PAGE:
Monrovia, Liberia—When Gbeni Taylor was 16, she learned she was pregnant and worried how she would tell her family. It was a frightening and uncertain time for her and one that she would wish on no other young person. She feared her father would throw her out of the house, but her mother and other family members ensured that she remained at home and attended night school to complete her education. Gbeni’s experience is all too common in Liberia where, according to the most recent Liberia Demographic and Health Survey 2007, literacy rates are low and about one-third of girls ages 15 to 19 have begun childbearing.
In hospitals in Monrovia, says Gbeni, “you see babies carrying babies. We need to talk to them. They don’t know. They do it out of ignorance.”
Gbeni’s life changing experience, as well as seeing her friends become mothers when they were too young, led the 21-year-old hair stylist to participate in an innovative program in Liberia to educate young women about properly spacing their families. The barber shop and beauty salon family planning program, an initiative under the U.S. Agency for International Development’s Maternal and Child Health Integrated Program (MCHIP), trains employees of beauty salons and barber shops to provide family planning messages, condoms and referrals to a nearby hospital for family planning services. A total of 16 workers have been trained in four salons and shops. Since 2012, they have reached 1,100 clients and distributed 16,550 condoms through this initiative.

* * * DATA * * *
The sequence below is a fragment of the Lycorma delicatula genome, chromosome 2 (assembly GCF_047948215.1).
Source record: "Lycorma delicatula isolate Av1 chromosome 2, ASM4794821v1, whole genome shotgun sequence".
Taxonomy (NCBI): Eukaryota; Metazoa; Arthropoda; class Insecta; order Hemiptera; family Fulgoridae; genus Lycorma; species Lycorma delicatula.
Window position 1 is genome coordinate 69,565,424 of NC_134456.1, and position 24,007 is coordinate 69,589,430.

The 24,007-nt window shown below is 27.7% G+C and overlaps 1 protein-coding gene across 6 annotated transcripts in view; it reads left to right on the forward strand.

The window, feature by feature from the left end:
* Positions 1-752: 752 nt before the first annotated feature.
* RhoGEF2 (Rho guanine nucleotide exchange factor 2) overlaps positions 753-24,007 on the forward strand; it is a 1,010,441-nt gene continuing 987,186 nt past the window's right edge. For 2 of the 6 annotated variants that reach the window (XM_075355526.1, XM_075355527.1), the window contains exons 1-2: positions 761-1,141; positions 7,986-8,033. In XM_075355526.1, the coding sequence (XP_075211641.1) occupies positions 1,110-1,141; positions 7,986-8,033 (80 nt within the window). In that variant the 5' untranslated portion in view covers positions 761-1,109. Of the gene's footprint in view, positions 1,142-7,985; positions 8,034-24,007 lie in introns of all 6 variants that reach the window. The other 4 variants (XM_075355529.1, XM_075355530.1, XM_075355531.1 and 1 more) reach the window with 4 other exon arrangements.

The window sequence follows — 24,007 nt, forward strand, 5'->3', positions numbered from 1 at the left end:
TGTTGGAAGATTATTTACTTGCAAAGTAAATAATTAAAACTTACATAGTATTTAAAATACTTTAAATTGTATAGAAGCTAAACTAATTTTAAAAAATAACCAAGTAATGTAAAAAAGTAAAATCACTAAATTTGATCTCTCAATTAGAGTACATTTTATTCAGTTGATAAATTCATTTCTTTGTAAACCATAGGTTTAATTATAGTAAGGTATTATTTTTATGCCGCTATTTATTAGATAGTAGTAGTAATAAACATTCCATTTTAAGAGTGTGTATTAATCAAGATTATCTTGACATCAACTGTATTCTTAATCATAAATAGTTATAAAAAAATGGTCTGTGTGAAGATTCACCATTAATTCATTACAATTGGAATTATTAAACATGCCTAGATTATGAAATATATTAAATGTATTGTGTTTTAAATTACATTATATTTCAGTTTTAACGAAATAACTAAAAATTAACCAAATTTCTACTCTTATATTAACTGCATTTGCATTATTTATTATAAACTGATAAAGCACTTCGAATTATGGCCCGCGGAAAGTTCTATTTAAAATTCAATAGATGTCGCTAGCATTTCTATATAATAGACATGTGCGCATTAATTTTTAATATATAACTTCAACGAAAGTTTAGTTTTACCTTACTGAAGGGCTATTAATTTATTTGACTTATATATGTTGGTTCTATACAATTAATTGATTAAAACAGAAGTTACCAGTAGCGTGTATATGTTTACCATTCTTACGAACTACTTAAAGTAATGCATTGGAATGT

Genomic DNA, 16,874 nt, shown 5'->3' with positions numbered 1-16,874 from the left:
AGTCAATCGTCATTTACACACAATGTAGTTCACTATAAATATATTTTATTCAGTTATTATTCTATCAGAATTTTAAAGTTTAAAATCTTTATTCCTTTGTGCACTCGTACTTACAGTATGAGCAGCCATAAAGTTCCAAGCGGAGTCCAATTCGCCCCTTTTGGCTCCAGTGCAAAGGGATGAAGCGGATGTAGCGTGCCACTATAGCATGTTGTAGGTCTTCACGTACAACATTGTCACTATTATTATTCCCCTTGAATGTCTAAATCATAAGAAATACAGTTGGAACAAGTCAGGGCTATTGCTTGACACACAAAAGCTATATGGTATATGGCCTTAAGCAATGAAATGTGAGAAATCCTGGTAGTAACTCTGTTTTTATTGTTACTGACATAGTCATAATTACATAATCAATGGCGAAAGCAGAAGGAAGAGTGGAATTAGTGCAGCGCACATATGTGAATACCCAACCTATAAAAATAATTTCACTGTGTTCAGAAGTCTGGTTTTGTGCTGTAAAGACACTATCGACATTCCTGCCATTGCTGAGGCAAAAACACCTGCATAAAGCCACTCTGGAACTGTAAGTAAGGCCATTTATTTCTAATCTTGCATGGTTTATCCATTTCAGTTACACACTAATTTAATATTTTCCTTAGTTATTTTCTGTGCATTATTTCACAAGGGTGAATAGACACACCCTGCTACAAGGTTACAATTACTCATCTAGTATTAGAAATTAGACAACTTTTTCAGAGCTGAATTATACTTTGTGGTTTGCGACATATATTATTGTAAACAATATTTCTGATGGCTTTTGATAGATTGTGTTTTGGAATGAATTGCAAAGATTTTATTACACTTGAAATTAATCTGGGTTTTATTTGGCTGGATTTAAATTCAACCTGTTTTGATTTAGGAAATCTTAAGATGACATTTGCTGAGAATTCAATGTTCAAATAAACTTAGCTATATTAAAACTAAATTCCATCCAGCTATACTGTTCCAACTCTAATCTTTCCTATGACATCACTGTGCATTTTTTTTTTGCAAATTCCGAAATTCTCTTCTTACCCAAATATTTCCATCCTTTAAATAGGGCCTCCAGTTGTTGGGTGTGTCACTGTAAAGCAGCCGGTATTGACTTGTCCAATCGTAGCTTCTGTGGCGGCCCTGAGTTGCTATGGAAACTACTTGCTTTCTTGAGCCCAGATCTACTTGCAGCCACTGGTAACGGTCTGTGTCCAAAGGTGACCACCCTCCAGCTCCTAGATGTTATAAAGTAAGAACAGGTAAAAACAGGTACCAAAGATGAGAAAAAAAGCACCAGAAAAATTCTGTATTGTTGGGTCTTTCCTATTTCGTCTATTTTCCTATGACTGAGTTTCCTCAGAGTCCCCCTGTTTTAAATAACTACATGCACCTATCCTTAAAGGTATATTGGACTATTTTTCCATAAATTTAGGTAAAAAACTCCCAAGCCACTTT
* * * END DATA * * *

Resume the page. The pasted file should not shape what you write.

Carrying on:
Since 2009, MCHIP has been working with the Ministry of Health and Social Welfare in Liberia to increase family planning services. In addition to training providers and strengthening their skills, MCHIP has identified effective approaches to increase family planning services and awareness using community-based distribution of condoms, birth control pill refills through marketplace volunteers, religious leaders to promote family planning, immunization and family planning integration, and the beauty salon and barber shop initiative.Through these efforts, 331,000 women have accepted a family planning method and health care access and quality have improved for more than 3.2 million Liberians.
For hair stylist Gbeni, early intervention with youth is key. She believes that if people begin talking to youth about family planning, it will help them stay in school, get an education and delay having children. Through the beauty salon, Gbeni is able to reach both men and women, though women between the ages of 18 and 30 are her most frequent clients.
When approaching the sensitive topic of family planning with clients, Gbeni begins the conversation by talking about local politics or the latest gossip. As her clients relax and join in, Gbeni gradually brings up the less-than-popular topic of family planning. She asks her clients if they are practicing family planning. If a client is not using a method but interested, Gbeni will counsel the woman, give her condoms and offer a referral card to the nearest hospital family planning clinic to receive a long-acting, reversible method. This referral card ensures that a woman will be seen quickly at the hospital for family planning services.
Gbeni believes the barber shop and beauty salon program can have a significant impact. Family planning, she says, “will reduce the poverty rate. It will help families to be happy together, because if you have too many children, there will be no time to care for them all.”